Charming! That’s the word that comes to mind when I think of the stories in Firoozeh Dumas’ book Laughing Without An Accent. Firoozeh was born in Iran and spent part of her childhood there before her family moved to the United States. Firoozeh married a man from France and raised her older children in California. Now she and her husband and youngest daughter live in Germany because of her husband’s job.
Firoozeh is a global citizen and part of what makes her personal essays so charming is that she offers insight into how American culture looks from an Iranian perspective and how Iran may look to people with only an American perspective. She makes us keenly aware that Iran was once a very different country than it is now. Another reason her essays will charm the reader is because though they have an international flavor we can all relate to them. She writes about her relationship with her mother who is constantly giving her things she doesn’t need, her relationship with her father as he adjusts to retirement, and going clothes shopping with her teenage daughter. I especially enjoyed the last two essays in the book- one a list of ten pieces of advice from a graduation speech Firoozeh gave at an American college and another about her friendship with Kathryn Koob, one of the American embassy employees held hostage in Tehran, Iran, by the student-led Revolutionary Guard for more than four hundred days beginning in the fall of 1979. The rescue of these hostages was immortalized in the movie Argo.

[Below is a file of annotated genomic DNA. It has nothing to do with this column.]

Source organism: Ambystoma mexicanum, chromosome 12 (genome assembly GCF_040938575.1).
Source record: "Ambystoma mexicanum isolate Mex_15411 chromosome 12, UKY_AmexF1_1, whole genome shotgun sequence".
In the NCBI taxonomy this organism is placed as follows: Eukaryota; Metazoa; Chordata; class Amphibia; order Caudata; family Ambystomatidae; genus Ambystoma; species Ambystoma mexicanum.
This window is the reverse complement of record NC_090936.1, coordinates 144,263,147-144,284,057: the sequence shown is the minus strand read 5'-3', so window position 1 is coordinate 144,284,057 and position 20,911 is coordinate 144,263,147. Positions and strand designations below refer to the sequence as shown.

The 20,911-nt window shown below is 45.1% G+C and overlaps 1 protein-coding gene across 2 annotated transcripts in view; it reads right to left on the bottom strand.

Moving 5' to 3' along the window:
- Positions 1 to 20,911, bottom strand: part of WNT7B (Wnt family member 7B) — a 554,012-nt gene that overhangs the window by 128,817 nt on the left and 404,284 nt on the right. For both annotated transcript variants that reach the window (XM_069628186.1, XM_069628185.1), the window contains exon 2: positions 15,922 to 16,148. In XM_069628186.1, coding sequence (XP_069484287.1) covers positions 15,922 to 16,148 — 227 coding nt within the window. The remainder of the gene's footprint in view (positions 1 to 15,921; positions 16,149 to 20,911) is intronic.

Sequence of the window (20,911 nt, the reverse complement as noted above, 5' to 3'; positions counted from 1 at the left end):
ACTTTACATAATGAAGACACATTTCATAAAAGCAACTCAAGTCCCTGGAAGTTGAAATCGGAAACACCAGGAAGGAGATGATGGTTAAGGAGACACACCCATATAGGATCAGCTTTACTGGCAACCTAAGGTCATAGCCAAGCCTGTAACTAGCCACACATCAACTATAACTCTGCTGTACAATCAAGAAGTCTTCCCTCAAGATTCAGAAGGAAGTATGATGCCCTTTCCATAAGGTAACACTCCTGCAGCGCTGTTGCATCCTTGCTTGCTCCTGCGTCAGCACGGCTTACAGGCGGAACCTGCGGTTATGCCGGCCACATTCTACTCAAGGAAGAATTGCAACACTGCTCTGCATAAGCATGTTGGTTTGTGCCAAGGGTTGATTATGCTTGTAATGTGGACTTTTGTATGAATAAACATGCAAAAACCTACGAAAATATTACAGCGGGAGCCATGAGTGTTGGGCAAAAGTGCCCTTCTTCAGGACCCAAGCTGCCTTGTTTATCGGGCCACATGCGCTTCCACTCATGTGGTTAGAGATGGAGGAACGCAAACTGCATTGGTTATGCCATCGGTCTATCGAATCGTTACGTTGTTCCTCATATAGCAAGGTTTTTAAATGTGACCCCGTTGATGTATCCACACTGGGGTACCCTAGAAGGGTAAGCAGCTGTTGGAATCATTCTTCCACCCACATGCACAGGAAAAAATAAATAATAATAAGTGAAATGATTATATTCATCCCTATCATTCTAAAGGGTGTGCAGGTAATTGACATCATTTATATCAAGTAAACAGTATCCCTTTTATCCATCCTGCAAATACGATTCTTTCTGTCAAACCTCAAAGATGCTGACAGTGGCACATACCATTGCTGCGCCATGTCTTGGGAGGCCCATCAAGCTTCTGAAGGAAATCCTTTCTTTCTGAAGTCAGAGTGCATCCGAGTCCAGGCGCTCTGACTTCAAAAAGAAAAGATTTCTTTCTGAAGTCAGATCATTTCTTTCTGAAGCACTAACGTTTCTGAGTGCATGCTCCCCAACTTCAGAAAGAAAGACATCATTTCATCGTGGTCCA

I’ve read some of Firoozeh’s more current essays which chronicle her family’s life in Germany and have appeared in The New York Times in 2018. They are charming too.
Firoozeh has written two other books- Laughing in Farsi for an adult audience and It Ain’t So Awful Falafel aimed at a middle grade audience.
If you are looking for a charming and delightful read Laughing Without An Accent is it. You can pick it up anytime and just read one story. It’s perfect to take to the beach or cottage or on a summer holiday.